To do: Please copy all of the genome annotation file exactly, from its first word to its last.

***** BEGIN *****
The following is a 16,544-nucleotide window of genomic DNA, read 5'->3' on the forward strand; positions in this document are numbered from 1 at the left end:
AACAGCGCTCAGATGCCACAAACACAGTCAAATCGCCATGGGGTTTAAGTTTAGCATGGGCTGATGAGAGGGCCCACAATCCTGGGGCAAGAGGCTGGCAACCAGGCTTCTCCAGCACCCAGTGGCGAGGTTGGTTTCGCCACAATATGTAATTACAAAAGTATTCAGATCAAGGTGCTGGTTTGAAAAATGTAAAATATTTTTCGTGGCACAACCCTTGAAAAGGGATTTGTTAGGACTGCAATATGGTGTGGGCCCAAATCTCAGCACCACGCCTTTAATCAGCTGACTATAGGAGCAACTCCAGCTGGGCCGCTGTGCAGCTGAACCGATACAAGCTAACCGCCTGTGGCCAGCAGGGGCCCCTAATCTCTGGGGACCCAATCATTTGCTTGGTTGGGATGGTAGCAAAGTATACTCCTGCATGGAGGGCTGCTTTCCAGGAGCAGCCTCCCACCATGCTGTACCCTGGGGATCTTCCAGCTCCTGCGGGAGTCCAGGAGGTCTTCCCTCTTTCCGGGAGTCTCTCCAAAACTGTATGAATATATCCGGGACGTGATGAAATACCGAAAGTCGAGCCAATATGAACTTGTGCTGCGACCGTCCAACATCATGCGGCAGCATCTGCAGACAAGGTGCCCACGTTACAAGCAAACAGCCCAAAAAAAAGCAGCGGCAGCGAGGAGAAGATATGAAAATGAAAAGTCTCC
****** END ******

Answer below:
The following is a 16,544-nucleotide window of genomic DNA, read 5'->3' on the forward strand; positions in this document are numbered from 1 at the left end:
AACAGCGCTCAGATGCCACAAACACAGTCAAATCGCCATGGGGTTTAAGTTTAGCATGGGCTGATGAGAGGGCCCACAATCCTGGGGCAAGAGGCTGGCAACCAGGCTTCTCCAGCACCCAGTGGCGAGGTTGGTTTCGCCACAATATGTAATTACAAAAGTATTCAGATCAAGGTGCTGGTTTGAAAAATGTAAAATATTTTTCGTGGCACAACCCTTGAAAAGGGATTTGTTAGGACTGCAATATGGTGTGGGCCCAAATCTCAGCACCACGCCTTTAATCAGCTGACTATAGGAGCAACTCCAGCTGGGCCGCTGTGCAGCTGAACCGATACAAGCTAACCGCCTGTGGCCAGCAGGGGCCCCTAATCTCTGGGGACCCAATCATTTGCTTGGTTGGGATGGTAGCAAAGTATACTCCTGCATGGAGGGCTGCTTTCCAGGAGCAGCCTCCCACCATGCTGTACCCTGGGGATCTTCCAGCTCCTGCGGGAGTCCAGGAGGTCTTCCCTCTTTCCGGGAGTCTCTCCAAAACTGTATGAATATATCCGGGACGTGATGAAATACCGAAAGTCGAGCCAATATGAACTTGTGCTGCGACCGTCCAACATCATGCGGCAGCATCTGCAGACAAGGTGCCCACGTTACAAGCAAACAGCCCAAAAAAAAGCAGCGGCAGCGAGGAGAAGATATGAAAATGAAAAGTCTCC